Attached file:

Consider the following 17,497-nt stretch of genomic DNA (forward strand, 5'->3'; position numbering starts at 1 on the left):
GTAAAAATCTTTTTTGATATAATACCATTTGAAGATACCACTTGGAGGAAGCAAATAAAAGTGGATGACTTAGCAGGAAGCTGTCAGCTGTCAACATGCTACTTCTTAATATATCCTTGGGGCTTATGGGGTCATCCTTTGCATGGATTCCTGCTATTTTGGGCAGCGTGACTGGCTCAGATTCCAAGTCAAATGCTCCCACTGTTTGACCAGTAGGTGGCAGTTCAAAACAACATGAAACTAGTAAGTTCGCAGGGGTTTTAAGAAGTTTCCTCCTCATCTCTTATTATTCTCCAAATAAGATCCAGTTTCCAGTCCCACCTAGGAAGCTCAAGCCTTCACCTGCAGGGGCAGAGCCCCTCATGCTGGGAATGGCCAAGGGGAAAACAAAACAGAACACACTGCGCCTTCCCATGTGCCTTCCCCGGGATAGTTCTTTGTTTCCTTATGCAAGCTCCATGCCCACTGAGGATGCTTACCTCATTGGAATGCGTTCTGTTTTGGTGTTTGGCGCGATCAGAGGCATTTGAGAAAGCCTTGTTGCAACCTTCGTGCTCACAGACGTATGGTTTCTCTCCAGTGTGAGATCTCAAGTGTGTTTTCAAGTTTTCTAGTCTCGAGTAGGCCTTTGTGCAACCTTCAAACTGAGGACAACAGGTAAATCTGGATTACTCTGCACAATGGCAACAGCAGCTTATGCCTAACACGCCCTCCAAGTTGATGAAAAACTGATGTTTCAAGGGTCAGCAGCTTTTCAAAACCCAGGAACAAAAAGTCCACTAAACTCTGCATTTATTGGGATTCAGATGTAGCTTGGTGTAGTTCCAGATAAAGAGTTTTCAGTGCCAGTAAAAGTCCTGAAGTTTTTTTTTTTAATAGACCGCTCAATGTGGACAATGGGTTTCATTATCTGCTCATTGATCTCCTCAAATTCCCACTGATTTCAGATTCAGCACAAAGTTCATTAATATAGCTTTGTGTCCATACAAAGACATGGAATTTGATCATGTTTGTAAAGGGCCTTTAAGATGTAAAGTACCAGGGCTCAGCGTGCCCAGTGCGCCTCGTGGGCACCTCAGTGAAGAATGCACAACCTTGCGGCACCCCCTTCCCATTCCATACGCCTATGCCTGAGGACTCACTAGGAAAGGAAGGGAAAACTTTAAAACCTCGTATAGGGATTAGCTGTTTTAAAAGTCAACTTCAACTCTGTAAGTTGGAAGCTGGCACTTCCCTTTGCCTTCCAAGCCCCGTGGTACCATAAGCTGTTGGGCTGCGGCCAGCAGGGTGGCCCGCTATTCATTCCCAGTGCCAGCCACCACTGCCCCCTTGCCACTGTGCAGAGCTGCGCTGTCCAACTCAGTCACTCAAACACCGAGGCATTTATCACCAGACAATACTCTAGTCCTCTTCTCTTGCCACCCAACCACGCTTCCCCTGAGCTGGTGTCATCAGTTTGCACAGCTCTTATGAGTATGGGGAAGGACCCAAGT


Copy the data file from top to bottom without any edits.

Consider the following 17,497-nt stretch of genomic DNA (forward strand, 5'->3'; position numbering starts at 1 on the left):
GTAAAAATCTTTTTTGATATAATACCATTTGAAGATACCACTTGGAGGAAGCAAATAAAAGTGGATGACTTAGCAGGAAGCTGTCAGCTGTCAACATGCTACTTCTTAATATATCCTTGGGGCTTATGGGGTCATCCTTTGCATGGATTCCTGCTATTTTGGGCAGCGTGACTGGCTCAGATTCCAAGTCAAATGCTCCCACTGTTTGACCAGTAGGTGGCAGTTCAAAACAACATGAAACTAGTAAGTTCGCAGGGGTTTTAAGAAGTTTCCTCCTCATCTCTTATTATTCTCCAAATAAGATCCAGTTTCCAGTCCCACCTAGGAAGCTCAAGCCTTCACCTGCAGGGGCAGAGCCCCTCATGCTGGGAATGGCCAAGGGGAAAACAAAACAGAACACACTGCGCCTTCCCATGTGCCTTCCCCGGGATAGTTCTTTGTTTCCTTATGCAAGCTCCATGCCCACTGAGGATGCTTACCTCATTGGAATGCGTTCTGTTTTGGTGTTTGGCGCGATCAGAGGCATTTGAGAAAGCCTTGTTGCAACCTTCGTGCTCACAGACGTATGGTTTCTCTCCAGTGTGAGATCTCAAGTGTGTTTTCAAGTTTTCTAGTCTCGAGTAGGCCTTTGTGCAACCTTCAAACTGAGGACAACAGGTAAATCTGGATTACTCTGCACAATGGCAACAGCAGCTTATGCCTAACACGCCCTCCAAGTTGATGAAAAACTGATGTTTCAAGGGTCAGCAGCTTTTCAAAACCCAGGAACAAAAAGTCCACTAAACTCTGCATTTATTGGGATTCAGATGTAGCTTGGTGTAGTTCCAGATAAAGAGTTTTCAGTGCCAGTAAAAGTCCTGAAGTTTTTTTTTTTAATAGACCGCTCAATGTGGACAATGGGTTTCATTATCTGCTCATTGATCTCCTCAAATTCCCACTGATTTCAGATTCAGCACAAAGTTCATTAATATAGCTTTGTGTCCATACAAAGACATGGAATTTGATCATGTTTGTAAAGGGCCTTTAAGATGTAAAGTACCAGGGCTCAGCGTGCCCAGTGCGCCTCGTGGGCACCTCAGTGAAGAATGCACAACCTTGCGGCACCCCCTTCCCATTCCATACGCCTATGCCTGAGGACTCACTAGGAAAGGAAGGGAAAACTTTAAAACCTCGTATAGGGATTAGCTGTTTTAAAAGTCAACTTCAACTCTGTAAGTTGGAAGCTGGCACTTCCCTTTGCCTTCCAAGCCCCGTGGTACCATAAGCTGTTGGGCTGCGGCCAGCAGGGTGGCCCGCTATTCATTCCCAGTGCCAGCCACCACTGCCCCCTTGCCACTGTGCAGAGCTGCGCTGTCCAACTCAGTCACTCAAACACCGAGGCATTTATCACCAGACAATACTCTAGTCCTCTTCTCTTGCCACCCAACCACGCTTCCCCTGAGCTGGTGTCATCAGTTTGCACAGCTCTTATGAGTATGGGGAAGGACCCAAGT